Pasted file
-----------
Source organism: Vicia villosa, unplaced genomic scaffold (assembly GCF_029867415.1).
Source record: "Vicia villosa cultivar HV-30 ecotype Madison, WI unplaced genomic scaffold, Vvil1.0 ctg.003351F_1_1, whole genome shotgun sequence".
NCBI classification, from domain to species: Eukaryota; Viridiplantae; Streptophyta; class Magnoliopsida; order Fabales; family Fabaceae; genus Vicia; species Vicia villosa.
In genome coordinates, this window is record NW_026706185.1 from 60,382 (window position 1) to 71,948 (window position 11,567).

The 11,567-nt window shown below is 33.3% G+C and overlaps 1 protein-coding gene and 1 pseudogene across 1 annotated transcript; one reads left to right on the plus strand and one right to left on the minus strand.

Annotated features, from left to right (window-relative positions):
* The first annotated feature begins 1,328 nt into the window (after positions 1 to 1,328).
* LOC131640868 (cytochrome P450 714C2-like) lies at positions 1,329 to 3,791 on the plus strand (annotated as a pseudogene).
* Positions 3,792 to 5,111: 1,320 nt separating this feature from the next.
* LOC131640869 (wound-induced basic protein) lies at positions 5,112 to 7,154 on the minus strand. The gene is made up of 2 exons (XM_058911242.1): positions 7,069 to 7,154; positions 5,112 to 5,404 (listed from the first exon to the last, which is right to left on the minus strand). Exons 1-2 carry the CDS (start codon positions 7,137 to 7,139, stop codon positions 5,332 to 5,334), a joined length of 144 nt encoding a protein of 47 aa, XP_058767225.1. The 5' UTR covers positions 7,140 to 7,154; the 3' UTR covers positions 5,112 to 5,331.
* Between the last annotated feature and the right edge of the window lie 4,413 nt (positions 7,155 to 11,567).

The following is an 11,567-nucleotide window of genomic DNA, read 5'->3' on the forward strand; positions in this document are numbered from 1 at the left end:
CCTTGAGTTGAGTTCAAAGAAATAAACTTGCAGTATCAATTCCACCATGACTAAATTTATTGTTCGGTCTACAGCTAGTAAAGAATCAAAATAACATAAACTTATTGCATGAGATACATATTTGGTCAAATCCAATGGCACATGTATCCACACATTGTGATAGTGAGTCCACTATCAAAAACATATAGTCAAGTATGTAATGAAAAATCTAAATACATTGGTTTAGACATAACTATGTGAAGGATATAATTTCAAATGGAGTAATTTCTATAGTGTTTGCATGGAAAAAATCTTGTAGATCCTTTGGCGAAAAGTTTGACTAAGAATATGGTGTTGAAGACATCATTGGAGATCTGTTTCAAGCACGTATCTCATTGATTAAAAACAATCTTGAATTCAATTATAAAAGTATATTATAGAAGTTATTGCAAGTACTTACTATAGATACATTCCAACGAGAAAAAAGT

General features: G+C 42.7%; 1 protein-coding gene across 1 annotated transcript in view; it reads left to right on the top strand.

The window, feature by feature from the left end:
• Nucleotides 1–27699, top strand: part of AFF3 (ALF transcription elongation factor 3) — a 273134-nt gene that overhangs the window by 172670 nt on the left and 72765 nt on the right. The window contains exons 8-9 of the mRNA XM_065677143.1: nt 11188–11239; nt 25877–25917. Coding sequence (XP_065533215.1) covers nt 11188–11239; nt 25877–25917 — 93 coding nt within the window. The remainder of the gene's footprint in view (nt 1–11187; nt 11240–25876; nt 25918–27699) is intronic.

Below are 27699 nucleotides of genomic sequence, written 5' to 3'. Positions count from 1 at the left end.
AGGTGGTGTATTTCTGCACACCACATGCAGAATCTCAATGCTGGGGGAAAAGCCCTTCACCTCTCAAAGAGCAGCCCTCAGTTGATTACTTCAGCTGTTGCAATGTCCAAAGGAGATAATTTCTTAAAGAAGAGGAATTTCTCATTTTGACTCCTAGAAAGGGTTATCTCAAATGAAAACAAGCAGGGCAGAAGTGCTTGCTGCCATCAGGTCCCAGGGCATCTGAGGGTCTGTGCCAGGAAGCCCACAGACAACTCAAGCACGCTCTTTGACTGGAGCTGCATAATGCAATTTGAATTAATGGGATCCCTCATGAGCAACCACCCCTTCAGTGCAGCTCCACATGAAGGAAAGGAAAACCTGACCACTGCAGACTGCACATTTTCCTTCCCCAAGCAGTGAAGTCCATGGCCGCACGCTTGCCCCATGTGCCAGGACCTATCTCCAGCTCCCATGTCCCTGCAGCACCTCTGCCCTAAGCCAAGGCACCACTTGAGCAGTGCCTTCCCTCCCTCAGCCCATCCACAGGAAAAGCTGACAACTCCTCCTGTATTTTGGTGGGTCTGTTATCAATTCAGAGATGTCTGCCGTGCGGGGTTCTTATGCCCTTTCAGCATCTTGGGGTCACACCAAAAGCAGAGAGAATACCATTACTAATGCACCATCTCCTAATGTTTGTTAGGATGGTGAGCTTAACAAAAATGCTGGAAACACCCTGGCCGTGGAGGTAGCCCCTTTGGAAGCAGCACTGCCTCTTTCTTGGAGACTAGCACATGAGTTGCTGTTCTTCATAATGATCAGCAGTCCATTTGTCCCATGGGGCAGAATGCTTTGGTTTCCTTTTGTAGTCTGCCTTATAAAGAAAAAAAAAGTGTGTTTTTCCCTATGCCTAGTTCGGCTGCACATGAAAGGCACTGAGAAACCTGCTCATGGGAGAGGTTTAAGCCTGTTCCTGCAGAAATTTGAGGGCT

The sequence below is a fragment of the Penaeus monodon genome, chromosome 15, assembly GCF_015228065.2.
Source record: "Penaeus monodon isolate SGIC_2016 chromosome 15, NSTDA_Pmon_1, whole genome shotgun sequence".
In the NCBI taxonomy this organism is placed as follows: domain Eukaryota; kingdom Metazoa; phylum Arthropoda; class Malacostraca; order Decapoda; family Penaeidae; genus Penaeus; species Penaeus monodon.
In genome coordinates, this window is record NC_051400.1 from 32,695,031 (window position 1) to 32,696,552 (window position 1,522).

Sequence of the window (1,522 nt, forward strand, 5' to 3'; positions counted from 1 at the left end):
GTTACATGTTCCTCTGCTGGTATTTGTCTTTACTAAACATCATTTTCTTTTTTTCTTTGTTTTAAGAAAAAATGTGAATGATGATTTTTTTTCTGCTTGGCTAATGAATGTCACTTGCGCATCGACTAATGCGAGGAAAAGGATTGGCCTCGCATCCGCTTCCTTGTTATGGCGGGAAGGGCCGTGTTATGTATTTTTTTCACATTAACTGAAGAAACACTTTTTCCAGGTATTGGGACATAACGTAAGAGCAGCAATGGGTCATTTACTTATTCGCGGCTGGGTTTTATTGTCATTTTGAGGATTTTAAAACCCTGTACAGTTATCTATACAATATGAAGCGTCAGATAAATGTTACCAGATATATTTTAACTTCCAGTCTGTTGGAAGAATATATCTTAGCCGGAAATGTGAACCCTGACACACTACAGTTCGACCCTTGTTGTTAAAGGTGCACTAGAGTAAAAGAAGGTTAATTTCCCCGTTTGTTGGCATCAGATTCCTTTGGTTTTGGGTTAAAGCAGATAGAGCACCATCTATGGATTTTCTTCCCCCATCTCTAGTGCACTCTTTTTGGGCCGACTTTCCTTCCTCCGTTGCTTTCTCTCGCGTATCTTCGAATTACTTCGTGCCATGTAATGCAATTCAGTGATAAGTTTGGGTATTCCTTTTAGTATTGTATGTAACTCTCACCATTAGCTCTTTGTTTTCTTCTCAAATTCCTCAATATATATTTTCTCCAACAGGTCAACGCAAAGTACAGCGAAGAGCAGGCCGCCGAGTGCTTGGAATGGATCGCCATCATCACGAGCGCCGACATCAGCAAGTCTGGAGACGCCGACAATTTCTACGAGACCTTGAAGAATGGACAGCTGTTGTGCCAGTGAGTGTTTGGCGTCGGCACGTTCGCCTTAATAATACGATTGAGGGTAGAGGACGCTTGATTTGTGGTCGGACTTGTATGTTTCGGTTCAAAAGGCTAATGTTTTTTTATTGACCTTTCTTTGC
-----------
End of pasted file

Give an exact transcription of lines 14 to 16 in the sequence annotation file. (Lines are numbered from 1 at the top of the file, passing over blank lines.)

General features: G+C 42.7%; 1 protein-coding gene across 1 annotated transcript in view; it reads left to right on the top strand.

The window, feature by feature from the left end:
• Nucleotides 1–27699, top strand: part of AFF3 (ALF transcription elongation factor 3) — a 273134-nt gene that overhangs the window by 172670 nt on the left and 72765 nt on the right. The window contains exons 8-9 of the mRNA XM_065677143.1: nt 11188–11239; nt 25877–25917. Coding sequence (XP_065533215.1) covers nt 11188–11239; nt 25877–25917 — 93 coding nt within the window. The remainder of the gene's footprint in view (nt 1–11187; nt 11240–25876; nt 25918–27699) is intronic.